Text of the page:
Elsewhere, the team signed free agent Delmon Young in the hopes that he could provide power and offense while filling a corner outfield spot. Suffice it to say, the Delmon Young experiment failed. As fast as Revere was in the field, Young was that slow and then some. His contributions at the plate were not much better. He hit .261 for the team, with 31 runs batted in and 69 strikeouts. He was designated for assignment in early August.

Perhaps the biggest bright spot in 2013 was left fielder Domonic Brown. Given multiple opportunities to make this team and make an impact, Brown was on thin ice going into 2013. Lofty expectations and injuries played a factor in his progression these last three years, but he made the club out of spring training and never looked back.

Though his fielding still needs some work, he was the sole provided of power for a while. He clubbed his way to 27 home runs, 82 RBI and 132 hits. He made his first career all-star game in the process. The off-season addition of assistant hitting coach Wally Joyner helped spark Brown’s development this year. Joyner helped him adjust his stance at the plate, including moving his hands down for a more level swing. The proof is in the pudding.

Laynce Nix & John Mayberry, Jr. also made the squad out of Clearwater, but did no provide much pop off the bench. Mayberry in particular is guy that has shown flashes, but ultimately is not an everyday player. An outfield power bat from the right side would have been huge for this team, but Mayberry just has not been able to hit consistently. He might just be a guy that benefits from being a mediocre bat in a potent lineup to see more pitches.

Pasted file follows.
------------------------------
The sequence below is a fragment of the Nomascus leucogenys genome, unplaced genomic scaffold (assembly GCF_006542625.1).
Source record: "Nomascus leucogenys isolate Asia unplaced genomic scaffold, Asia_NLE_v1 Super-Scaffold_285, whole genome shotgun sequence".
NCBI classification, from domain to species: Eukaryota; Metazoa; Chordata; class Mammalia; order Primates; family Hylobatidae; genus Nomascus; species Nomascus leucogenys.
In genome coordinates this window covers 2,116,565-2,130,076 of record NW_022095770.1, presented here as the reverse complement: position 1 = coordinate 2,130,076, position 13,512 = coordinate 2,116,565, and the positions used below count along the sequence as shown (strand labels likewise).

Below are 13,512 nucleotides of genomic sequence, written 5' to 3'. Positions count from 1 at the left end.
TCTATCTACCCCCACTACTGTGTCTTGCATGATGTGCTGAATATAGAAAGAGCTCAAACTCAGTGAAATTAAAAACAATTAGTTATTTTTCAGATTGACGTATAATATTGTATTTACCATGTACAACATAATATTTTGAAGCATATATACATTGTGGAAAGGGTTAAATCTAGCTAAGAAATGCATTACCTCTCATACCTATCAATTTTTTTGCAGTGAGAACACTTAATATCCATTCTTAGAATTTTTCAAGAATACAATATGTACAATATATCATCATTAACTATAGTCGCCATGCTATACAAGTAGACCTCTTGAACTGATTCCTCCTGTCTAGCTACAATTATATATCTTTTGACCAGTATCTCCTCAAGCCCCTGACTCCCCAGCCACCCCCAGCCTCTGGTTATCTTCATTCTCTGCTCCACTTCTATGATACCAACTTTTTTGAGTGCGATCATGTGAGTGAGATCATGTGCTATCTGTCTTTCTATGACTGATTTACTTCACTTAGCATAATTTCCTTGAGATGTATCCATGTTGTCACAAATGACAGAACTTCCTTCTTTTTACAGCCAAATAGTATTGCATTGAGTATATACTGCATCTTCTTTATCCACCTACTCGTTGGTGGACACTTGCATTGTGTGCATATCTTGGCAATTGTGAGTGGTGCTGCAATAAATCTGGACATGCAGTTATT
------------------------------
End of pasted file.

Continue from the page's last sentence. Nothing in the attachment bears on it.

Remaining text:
The bullpen was next on the list, and from top to bottom, it was a mess.

Start with closer Jonathan Papelbon, the one lock going into 2013 right? Not really.

Papelbon was inconsistent in the ninth inning, blowing five consecutive save opportunities at one point. He also saw a drop in velocity this season, making him less intimidating to hitters.

By far the biggest disappointment in the ‘pen this year was free agent Mike Adams. Signed last winter from the Texas Rangers, he was hoped to be an extraordinary setup man and make the bridge to Papelbon a steady one. That did not happen.

Adams has a history of injuries, and that history reared it’s ugly head on the Phils. After going 1-4 in 28 games with an ERA of almost four, it was discovered that Adams had three tears in his throwing shoulder, effectively ending his season. He is signed through next season, and the team is unlikely to find any takers for a damaged 35 year old pitcher.